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. Last Updated: 07/27/2016

Statue Draws Mayor's Critical Eye

Hard-nosed politician on the outside, soulful artist on the inside, Yury Luzhkov is not without his little moments of whimsy. But this time, the Moscow city government may not be equipped to indulge a bit of mayoral artistic caprice.

After months of work and an unknown quantity of money spent to erect a monumental statue at the World War II memorial at Poklonnaya Gora, the Moscow mayor has decided that the project planners got it all wrong.

"It's a talented composition, but it wasn't worth placing on the central square of Poklonnaya Gora," Luzhkov told a plenary session of the Moscow city government just two days before the statue's May 9 Victory Day unveiling, the daily Moskovsky Komsomolets said.

The hulking bronze statue, a memorial to the war dead, ruins Poklonnaya Gora's patriotic, festive spirit, said the mayor. Responding to complaints from Muscovites, Luzhkov decreed that it be moved more out of sight into the park that surrounds the complex.

A task presumably within the abilities of Luzhkov's scores of retainers, if not for one minor detail: The statue is very big.

"Would you want to have to start moving this thing?" asked one man, giving the statue a few experimental kicks Sunday with a group of "officials" who identified themselves only as being involved with plans to move the statue.

The monument, called a "nightmare encased in bronze" by the daily Nezavisimaya Gazeta, is anything but an easy move. The row of naked, gaunt titans that make up one side of "The Peoples' Tragedy" memorial, designed by sculptor Zurab Tsereteli, can easily be seen from a distance on nearby Kutuzovsky Prospekt. The metallic men, women and children are featured falling back into each other, eventually turning into little more than metal blocks with heads.

Between the figures and a massive metal wall stand several more blocks dedicated to those who died during the war with inscriptions in several languages spoken in the former Soviet Union. Behind the wall and the figures, metal reproductions of shoes, toys, books and suitcases are strewn on the monument's marble platform.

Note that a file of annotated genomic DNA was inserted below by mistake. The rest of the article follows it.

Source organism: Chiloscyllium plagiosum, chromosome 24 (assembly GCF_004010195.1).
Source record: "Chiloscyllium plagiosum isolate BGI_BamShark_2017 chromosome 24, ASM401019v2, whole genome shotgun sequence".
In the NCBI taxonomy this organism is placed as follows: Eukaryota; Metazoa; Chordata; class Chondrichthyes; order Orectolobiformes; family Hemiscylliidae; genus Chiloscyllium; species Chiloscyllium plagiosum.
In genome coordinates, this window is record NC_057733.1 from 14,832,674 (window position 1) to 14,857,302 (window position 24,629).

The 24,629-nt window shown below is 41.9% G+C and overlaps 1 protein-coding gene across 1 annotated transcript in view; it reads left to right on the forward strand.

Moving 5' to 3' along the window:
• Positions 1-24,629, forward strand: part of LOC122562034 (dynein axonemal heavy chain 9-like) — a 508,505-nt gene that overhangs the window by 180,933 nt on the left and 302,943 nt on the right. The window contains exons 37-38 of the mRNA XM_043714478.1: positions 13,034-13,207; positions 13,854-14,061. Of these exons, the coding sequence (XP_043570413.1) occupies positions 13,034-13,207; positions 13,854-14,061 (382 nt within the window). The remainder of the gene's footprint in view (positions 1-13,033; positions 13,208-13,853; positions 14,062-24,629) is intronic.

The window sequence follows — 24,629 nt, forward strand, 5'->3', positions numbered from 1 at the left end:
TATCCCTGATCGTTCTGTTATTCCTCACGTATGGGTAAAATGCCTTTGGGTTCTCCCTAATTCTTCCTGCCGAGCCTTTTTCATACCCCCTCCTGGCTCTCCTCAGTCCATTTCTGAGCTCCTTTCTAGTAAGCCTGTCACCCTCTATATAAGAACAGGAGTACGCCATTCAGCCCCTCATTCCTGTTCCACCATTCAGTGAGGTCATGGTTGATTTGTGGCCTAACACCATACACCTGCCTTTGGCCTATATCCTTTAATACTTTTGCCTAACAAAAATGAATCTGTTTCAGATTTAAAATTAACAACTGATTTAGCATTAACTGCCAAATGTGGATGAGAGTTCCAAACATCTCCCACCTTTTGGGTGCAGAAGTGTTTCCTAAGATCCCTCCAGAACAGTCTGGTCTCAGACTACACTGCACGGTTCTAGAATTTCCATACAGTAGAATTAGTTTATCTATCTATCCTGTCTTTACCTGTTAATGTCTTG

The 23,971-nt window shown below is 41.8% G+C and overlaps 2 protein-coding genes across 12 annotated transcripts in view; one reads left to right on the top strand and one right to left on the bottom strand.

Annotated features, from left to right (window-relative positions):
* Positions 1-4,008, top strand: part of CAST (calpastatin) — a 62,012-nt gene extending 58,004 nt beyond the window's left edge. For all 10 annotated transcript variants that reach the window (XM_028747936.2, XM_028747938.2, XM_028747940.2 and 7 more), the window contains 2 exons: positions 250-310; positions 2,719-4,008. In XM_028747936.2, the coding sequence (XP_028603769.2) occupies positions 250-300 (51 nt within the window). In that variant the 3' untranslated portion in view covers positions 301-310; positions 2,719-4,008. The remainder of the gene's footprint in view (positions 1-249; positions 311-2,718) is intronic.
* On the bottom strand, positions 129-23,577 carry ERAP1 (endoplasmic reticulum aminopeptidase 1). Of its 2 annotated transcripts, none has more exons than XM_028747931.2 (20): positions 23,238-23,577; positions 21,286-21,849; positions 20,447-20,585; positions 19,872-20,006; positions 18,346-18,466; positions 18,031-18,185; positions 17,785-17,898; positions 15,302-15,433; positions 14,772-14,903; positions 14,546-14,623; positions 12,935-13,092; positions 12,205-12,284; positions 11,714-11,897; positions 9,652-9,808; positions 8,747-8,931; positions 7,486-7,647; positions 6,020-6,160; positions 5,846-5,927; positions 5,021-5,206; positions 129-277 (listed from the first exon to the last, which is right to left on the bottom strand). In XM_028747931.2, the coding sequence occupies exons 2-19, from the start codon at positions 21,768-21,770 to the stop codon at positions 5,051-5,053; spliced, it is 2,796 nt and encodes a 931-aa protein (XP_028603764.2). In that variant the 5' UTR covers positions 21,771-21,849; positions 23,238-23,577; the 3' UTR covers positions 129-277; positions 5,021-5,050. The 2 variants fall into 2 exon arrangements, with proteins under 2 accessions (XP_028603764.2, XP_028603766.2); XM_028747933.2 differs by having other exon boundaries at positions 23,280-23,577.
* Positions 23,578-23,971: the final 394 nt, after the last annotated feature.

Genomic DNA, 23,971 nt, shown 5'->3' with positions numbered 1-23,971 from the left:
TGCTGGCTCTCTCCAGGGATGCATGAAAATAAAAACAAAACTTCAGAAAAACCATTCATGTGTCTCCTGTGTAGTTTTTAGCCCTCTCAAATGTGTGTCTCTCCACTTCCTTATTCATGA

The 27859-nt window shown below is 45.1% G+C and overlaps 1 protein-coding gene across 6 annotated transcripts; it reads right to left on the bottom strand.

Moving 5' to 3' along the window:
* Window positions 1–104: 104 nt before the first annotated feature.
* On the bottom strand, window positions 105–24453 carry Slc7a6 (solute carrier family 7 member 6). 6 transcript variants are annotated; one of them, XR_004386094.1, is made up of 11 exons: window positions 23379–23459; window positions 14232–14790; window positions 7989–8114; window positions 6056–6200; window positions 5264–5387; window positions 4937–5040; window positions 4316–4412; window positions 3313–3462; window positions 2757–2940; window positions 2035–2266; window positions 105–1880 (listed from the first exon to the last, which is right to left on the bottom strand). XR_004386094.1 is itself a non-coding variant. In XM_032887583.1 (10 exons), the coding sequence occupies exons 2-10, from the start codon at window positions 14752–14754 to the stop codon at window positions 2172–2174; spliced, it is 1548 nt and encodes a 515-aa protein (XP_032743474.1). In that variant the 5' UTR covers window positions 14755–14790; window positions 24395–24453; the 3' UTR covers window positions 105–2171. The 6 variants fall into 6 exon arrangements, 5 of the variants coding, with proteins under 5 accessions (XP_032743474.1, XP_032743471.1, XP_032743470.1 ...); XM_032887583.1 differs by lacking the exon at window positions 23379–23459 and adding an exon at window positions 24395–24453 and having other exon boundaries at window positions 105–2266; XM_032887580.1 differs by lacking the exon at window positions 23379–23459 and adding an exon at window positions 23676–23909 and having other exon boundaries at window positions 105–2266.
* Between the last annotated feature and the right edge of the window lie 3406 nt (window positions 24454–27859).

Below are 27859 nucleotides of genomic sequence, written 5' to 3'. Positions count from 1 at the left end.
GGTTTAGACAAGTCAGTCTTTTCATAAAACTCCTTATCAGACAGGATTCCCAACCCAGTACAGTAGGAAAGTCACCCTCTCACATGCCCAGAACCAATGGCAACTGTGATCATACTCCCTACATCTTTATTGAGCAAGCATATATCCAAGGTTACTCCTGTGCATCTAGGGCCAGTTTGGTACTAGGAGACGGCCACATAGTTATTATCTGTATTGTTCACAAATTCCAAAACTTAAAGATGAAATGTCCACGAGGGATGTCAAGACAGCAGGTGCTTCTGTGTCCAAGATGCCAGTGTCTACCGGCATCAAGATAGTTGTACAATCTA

The Russian press has bombarded the statue with criticism for the past few weeks, with the weekly Argumenty i Fakty quoting one visitor as describing it as a horror that shouldn't have been placed near areas where children play.

But while Luzhkov blames the Moscow city architecture committee for the monument malaise, committee officials said the statue was the mayor's idea from the start.

In a March decree, Luzhkov ordered that the statue be added to Poklonnaya Gora to strengthen the "artistic expression of the complex " and add a finishing touch to the memorial's architectural conception, they said.

City officials said Sunday they have no idea where to move the statue, nor how much it would cost to transfer the monument, which was built at an unknown expense for city taxpayers.

"The mayor has made his decision and we'll fulfill it when the possibility exists," said architectural committee central engineer Leonid Vatakin.

Despite the uproar, not all visitors to the monument share Luzhkov's artistic concerns. "It should all be together -- the victory and the suffering," said pensioner Viktor Postypansky. "Muscovites should know their history."

But one pensioner said the grim statue would only confuse people: "Families come here to celebrate, to see something grandiose," said Lidiya Firsova. "But when they see this weird thing, they'll just go around it. They won't understand."